Yesterday was a meeting of the Delaware Sea Level Rise Advisory Committee at Kitts Hummock, by Dover.  Their charge is broad:

The Sea Level Rise Advisory Committee is comprised of a representative from each State of Delaware cabinet-level department and representatives from municipal governments, business advocacy organizations and citizen advocacy organizations. Each representative to the Advisory Committee will consult with their agencies and constituent groups regarding sea level rise issues and bring their concerns and needs to the table for discussion and action. The Advisory Committee will ensure that the Adaptation Plan reflects a wide-range of potential solutions to reduce risk to sea level rise impacts, and will ensure that the plan will be useful to their organization’s mission. Members of the Advisory Committee will be strongly encouraged to help implement the recommendations in the Adaptation Plan by continued collaboration with Advisory Committee organizations and others.

“…potential solutions to reduce risk to sea level rise impacts…” but they’re missing the boat in at least one obvious area…

The reality of sea level rise is apparent every time I head up to Delaware City, because Route 9 is underwater, from 1/3 to 2/3 of the southbound lane.  When we headed to Kitts Hummuck (what’s a hummuck?  “It’s like a tussock, but bigger,” Alan says.) and there was water on Route 9 south of Port Penn, too.  Delaware is SO flat, and Port Penn’s development has moved back from water’s edge:

In looking at the draft report, the first thing I noticed was that there was nothing about preparation about how sea level rise would affect utility infrastructure (the love of my life!).  During a break, the DOT rep at the meeting let me know that they’d done a “Vulnerability Study” that addresses that, and here it is:

Delaware Sea Level Rise Vulnerability Assessment

.. and no, there’s nothing about electrical infrastructure, ranging from generation, to transmission, to distribution.  A search shows only one reference to electrical:

Data Collection

In order to conduct an in-depth vulnerability assessment, geographic datasets are necessary. Geographic datasets are a special type of dataset that contains information so that it can be placed on a map. Delaware Coastal Programs staff spent considerable time and effort compiling geographic datasets that could be utilized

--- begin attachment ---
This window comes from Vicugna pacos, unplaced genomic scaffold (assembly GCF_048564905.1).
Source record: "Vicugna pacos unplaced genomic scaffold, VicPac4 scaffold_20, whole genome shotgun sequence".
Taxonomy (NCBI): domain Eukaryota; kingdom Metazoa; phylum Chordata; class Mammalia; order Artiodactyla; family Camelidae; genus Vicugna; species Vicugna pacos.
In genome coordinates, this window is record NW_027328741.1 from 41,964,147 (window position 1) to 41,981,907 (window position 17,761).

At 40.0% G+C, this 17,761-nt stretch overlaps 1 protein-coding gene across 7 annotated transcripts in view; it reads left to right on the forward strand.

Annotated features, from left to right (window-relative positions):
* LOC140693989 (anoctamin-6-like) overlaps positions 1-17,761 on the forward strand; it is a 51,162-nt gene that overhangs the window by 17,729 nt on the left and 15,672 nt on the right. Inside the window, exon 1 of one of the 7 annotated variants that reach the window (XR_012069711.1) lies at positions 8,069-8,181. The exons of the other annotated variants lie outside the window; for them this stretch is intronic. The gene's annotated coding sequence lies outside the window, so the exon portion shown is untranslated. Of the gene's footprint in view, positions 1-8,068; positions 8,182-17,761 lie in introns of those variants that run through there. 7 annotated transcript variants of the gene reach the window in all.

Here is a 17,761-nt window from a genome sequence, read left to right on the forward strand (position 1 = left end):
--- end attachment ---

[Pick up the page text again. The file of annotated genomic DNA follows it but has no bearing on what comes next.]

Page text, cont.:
with the sea level rise scenario maps to determine the location and numbers of resources at risk from sea
level rise. Datasets like roads, railways and public safety facilities were relatively easy to obtain as they are
maintained and routinely updated by a state or county agency. Many datasets were out of date or lacked
appropriate documentation as to when the data was collected or how it was collected (metadata). A few
datasets were unable to be used for this assessment due to privacy or homeland security concerns (electrical
substations for example). In many other cases, the desired data did not exist or was so out of date that it could
not be used.

Oh my… ummmmmmm… what a bunch ‘o crap!  They need to look at this stuff, and for sure they have access.  They are a government entity doing planning.  EARTH TO MARS — all they have to do is sign a form, and if they don’t want to do that, they can look at google maps.  THERE IS NO EXCUSE FOR THIS.

Why does it matter whether they consider electrical infrastructure?  Well, electricity is deemed an essential service, and if it’s underwater, they’re gonna have problems, to put it mildly.  Power plants are typically located on water, Indian River is a perfect example, sited on the Indian River Bay, just off the ocean, and about a foot above the water level:

What do they say about the Indian River power plant?  This is it:

The Indian River power plant is the only heavy industrial facility permitted by the Coastal Zone Act in Sussex
County. This facility’s disposal area, shoreline, and intake structures are within areas that will be inundated by sea level rise, but the power plant itself is not within a potential inundation area.

Otherwise, power plants are addressed only in terms of impact of loss of rail service.  Great…

Here’s a photo I took of one of the substations they’re ignoring — took this photo while flying by on Route 9, close to Kitts Hummock.  I saw this substation, there’s no reason they can’t, and when this substation goes underwater, then what?  A state with homes as old as ours should have an understanding of long-term planning (it looks to me that this was built in anticipation of MAPP, it’s huge and has a lot of empty positions:


The only transmission considered is disease transmission.  An example of transmission facilities at issue is the one along Hwy. 1, by Indian River, pictured here where the Bay is on the west (left), the transmission line is immediately adjacent to the southbound lane of Hwy. 1, and the ocean is east of Hwy. 1:


Nuclear is not mentioned, despite the three reactor Salem and Hope Creek plant just across the Delaware Bay.  With sea level rise, it will soon look like Ft. Calhoun:


Here’s what they have to say about pipelines, p. 101 of Vulnerability Assessment — they’re not concerned:

 Underground Pipeline Utilities: This resource includes natural gas and petroleum pipelines. Workgroup
members also initially considered water and sewer pipelines; however, data was unavailable due to privacy and homeland security concerns. Between 4% and 6% of pipeline utilities throughout the state are within an area that could be inundated by sea level rise by the year 2100. While sections of pipeline are exposed in all three counties, the highest concentration is found in New Castle County. The results from the analysis showed that major supply lines will not be affected; however, distribution along with pipeline corrosion may become issues in the future. Due to these considerations, inundation of underground pipeline utilities is of low concern at this time.